John lives in the sticks of North Carolina, so it's not too surprising when he posts wildlife pics. I live in the suburbs of a major metropolitan area. so it's a little more surprising when I get to post wildlife pics. Here's a pic my wife sent me today:
The Department of Agricultural, Environmental, and Development Economics (my department) in the College of Food, Agricultural and Environmental Sciences (my college) at The Ohio State University (my university) is hiring for four new faculty positions--and I am not ashamed of taking advantage of this blog to promote the positions. If you have (or are close to earning) a PhD with interests in agricultural economics, environmental economics, regional economics, development economics or some combination of those fields along with other interests, then we can probably align your interests with one of our four positions.
Assistant or Associate Professor in Global Economic Modeling: a tenure-track assistant/associate professor position in the area of global economic modeling and integrated assessment. Economic modeling approaches of particular interest include dynamic optimization and computable general equilibrium modeling, as well as familiarity with approaches for handling decision making under uncertainty. Individuals with experience integrating economic models with physical/biological models are encouraged to apply.
Assistant Professor in Agribusiness: a tenure-track assistant professor with teaching and research responsibilities in agribusiness. Applicants with interests in agricultural markets and marketing, finance, supply and demand analysis, industrial organization, international trade or agricultural and food policy, that complement a primary interest in agribusiness are encouraged to apply.
Assistant or Associate Professor in Sustainable Development and Economy: an assistant/associate professor, tenure-track position to develop an internationally recognized program of research and teaching focused on sustainable development and the trade-offs among economic development, social equity and environmental protection in international or regional contexts. Areas of interest include, but are not limited to: economic growth; equity; resource use; technological change; socio-ecological systems; sustainable and resilient communities.
Click on the links for full descriptions and application info.
Minnesota loons could benefit from an $18.7 billion legal settlement over the massive 2010 Gulf of Mexico oil spill, a Department of Natural Resources official said Wednesday.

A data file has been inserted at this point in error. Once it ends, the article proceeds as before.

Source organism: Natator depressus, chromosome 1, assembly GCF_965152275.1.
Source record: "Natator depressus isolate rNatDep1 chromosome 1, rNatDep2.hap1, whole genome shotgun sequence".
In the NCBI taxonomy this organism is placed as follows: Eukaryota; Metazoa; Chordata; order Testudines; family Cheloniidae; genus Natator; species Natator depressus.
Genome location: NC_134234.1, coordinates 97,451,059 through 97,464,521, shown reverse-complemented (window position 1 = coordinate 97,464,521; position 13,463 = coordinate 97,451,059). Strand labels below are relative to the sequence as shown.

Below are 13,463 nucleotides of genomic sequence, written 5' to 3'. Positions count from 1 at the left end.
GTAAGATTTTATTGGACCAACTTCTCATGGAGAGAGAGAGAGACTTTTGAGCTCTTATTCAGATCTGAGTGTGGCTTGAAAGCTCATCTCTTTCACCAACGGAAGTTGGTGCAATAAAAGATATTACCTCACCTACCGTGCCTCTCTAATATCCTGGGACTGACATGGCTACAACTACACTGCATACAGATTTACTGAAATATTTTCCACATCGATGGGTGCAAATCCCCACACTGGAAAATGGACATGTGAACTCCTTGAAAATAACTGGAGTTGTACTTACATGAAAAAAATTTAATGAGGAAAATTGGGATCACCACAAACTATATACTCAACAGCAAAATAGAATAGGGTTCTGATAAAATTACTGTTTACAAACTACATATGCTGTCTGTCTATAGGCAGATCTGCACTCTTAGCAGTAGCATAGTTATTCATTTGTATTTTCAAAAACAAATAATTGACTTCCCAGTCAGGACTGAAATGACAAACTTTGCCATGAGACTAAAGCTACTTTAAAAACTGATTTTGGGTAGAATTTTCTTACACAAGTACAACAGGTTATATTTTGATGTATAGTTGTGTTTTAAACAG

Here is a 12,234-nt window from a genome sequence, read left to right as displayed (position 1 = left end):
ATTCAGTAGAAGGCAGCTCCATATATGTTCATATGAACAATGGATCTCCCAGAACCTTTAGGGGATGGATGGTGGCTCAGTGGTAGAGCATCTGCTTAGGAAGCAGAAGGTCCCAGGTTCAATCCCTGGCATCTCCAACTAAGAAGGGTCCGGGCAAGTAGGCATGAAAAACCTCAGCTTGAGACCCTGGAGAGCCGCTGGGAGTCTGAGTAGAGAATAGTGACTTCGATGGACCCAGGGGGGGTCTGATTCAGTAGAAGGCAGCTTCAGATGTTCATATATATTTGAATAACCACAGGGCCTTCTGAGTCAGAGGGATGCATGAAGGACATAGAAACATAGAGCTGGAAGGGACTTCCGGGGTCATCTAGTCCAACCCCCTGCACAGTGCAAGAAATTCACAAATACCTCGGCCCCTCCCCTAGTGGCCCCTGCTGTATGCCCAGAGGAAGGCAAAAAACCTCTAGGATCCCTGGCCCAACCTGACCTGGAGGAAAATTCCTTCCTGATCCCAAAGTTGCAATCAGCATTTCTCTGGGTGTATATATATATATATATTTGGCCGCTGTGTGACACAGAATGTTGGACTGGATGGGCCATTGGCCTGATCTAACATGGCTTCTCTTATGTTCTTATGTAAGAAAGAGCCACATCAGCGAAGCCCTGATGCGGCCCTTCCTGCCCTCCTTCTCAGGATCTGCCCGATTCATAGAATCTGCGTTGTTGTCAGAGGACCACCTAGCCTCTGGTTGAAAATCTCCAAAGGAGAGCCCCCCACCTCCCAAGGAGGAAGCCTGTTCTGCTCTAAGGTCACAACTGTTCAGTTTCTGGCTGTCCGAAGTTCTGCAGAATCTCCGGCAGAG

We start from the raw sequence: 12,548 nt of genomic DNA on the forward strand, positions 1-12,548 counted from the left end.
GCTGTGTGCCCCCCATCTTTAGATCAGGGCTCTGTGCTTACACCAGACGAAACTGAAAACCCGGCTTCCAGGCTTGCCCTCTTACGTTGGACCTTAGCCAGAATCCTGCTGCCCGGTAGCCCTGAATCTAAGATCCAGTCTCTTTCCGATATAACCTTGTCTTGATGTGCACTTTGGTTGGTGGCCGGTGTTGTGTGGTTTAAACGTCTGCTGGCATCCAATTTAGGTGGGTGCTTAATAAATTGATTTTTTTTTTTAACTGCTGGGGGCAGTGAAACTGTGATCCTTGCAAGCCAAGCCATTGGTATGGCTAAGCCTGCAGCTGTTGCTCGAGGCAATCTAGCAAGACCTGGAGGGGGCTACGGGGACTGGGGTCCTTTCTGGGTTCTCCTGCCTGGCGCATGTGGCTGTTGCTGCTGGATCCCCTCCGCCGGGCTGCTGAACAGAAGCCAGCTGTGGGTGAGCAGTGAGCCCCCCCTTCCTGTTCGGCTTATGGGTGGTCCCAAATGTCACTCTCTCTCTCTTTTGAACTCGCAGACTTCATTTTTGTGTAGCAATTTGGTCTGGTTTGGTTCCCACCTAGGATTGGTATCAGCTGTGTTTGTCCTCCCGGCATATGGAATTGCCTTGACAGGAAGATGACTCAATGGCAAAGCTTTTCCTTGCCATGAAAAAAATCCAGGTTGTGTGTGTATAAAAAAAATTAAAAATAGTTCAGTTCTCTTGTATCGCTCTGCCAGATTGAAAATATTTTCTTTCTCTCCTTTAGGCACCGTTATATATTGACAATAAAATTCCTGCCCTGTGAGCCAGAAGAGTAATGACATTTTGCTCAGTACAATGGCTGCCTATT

Minnesota could receive up to $25 million over the next 15 years from the settlement between oil company BP and the federal government, Carrol Henderson, the department's nongame wildlife supervisor, told MPR News.
Scientists have conducted a large amount of research documenting the effects of the April 2010 oil spill on wildlife, and the settlement might not have been reached without that research, Henderson said.
"Loons and pelicans were actually in the gulf in April when the oil spill first occurred," he said. "My recollection is that there was just shy of 200 loons that were found dead in the oil."
Henderson said that number may only be a fraction of the loons that were affected by the oil spill. Many that died were never recovered.
Minnesota and Wisconsin likely will be the only non-coastal states to receive settlement money from the spill primarily because of the loon concentration. Minnesota is home to 12,000 loons.
Many loons were contaminated in the oil spill but survived. But those birds have passed health problems on through their eggs. There is some evidence that white pelicans also were affected by the oil spill but the evidence is not as clear.
Sharks are scary to many people. New technologies, like drones, allow beach authorities to notify swimmers when sharks are nearby. So when people are told that sharks are near shore, it changes behavior--even though the likelihood of a shark attack has not changed. The only thing that has changed is the ability to see the sharks. Are swimmers now better off?
This is pretty cool. I have no idea if it's accurate but still cool.